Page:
During the 10-15 minute procedure to retrieve the eggs, you’ll be under anesthesia and won’t feel anything. You may experience some discomfort when you wake up, like a little soreness in the vaginal area and/or some abdominal cramping, similar to how you might feel when you’re getting your period. It is a simple and painless process that does not require you to stop your day to day activities.

How long does it take to recover from the retrieval procedure?

We recommend you rest for the remainder of the day after the procedure. The vaginal soreness and cramping can last for a few days after the procedure. But usually, that’s about it. 

At what age should I consider freezing my eggs?

In general, the younger you are, the better. This is because you’ll be able to produce and freeze more eggs in one cycle, with a greater percentage of them being genetically healthy. Typically, you’ll get the most healthy eggs before you turn 30, slightly fewer from 30–35, and then a much smaller yield over 35. Keep in mind, in your mid-to-late 30s or even 40s, you can at least partially compensate for low egg-quality by freezing more eggs to increase your odds. This usually requires multiple egg freezing cycles, but it can give you a comparable chance of eventually achieving a healthy pregnancy to that of a younger woman who froze fewer eggs.

How many eggs should I aim to freeze?

That depends on several factors, the most important one being age! That’s because your age at the time of freezing is the best way to predict the likelihood of any individual egg being genetically normal. The egg freezing assessment gives us a better picture of your current ovarian reserve.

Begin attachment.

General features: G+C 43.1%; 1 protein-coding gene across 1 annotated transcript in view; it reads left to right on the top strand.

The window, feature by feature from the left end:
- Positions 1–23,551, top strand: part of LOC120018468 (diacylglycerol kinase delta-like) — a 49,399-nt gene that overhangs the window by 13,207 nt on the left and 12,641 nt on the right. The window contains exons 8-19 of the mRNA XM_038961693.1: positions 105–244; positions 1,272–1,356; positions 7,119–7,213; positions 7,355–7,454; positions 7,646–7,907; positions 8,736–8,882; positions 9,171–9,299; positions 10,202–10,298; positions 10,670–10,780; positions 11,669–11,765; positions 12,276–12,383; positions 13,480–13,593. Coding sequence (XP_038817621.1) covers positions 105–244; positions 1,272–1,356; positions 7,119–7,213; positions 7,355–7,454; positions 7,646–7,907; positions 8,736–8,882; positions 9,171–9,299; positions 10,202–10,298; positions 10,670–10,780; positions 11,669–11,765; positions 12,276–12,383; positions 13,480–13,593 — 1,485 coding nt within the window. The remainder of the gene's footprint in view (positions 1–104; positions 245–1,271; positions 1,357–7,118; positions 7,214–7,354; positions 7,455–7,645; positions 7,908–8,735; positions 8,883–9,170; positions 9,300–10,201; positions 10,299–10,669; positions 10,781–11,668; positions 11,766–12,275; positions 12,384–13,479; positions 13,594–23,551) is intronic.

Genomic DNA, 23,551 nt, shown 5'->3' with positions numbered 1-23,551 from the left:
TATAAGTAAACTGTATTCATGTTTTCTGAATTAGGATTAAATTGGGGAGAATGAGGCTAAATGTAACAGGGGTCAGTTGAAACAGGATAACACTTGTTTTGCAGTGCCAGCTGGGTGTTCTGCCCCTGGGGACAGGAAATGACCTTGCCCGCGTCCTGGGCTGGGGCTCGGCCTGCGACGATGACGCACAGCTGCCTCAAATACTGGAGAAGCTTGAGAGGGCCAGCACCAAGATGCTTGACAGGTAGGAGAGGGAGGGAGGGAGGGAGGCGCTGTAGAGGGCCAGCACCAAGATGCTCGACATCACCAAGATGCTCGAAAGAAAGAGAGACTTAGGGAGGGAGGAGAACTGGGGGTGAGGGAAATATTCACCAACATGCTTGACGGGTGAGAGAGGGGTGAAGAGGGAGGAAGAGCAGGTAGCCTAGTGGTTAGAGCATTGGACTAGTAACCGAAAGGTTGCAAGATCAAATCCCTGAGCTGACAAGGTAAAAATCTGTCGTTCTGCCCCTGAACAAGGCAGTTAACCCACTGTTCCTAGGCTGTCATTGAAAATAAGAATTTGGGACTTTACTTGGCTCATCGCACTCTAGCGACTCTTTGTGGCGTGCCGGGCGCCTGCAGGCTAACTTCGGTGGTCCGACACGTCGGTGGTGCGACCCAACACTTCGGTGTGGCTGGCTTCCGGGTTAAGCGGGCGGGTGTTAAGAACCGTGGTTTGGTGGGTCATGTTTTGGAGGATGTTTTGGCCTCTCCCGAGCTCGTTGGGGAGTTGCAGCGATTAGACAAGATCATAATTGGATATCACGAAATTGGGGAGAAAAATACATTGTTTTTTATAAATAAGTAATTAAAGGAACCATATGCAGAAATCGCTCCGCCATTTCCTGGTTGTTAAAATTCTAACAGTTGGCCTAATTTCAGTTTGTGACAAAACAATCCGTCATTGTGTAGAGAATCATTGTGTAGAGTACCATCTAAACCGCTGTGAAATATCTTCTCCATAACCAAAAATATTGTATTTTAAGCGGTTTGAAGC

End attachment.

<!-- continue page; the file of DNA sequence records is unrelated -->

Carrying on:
If you are under 30 and you freeze at least 12 eggs, you can be pretty confident that if you decide to use them later on, they will ultimately yield a healthy pregnancy. If you are between the ages of 30 and 34, you should freeze about 20 eggs. If you are 35 or older, you should freeze at least 30 eggs. In short, more is always better, because it increases your odds of achieving a healthy pregnancy. 

Of course, a successful pregnancy may be likely, but it is never a guarantee with frozen eggs (or fresh eggs, for that matter). The best available scientific data suggests that if you follow these guidelines you will have an 80% or greater chance of achieving at least one pregnancy, not taking into call any additional or unrelated fertility problems.

Am I likely to need more than one egg freezing procedure to preserve enough eggs?

It depends. Younger women also produce a higher percentage of genetically healthy eggs, so they need to freeze fewer to begin with. In general, when you are younger, you are likely to produce a larger number of eggs in one egg freezing cycle than when you are older. Most younger women will reach their egg-freezing target in just one attempt whereas older women are likely to need to complete multiple egg freezing cycles to reach their goal.

Third Party Reproduction

Would it be our child?

Yes. The primary concept of third party reproduction is to enable couples who are not able to naturally conceive, to experience the joy of family life. The genes of the child will be dependent on the type of third party reproduction the couple proceeds with.

Is third party reproduction legal?

Is third party reproduction legal?

A2. Yes, third party reproduction is legal in India. It is regulated and governed by certain laws to safeguard the rights of the parents, donors involved as well as the health and wellbeing of the child.

Whose genes would the child have?

In egg donor reproduction, the child would typically have the genes of the father of the couple desiring conception.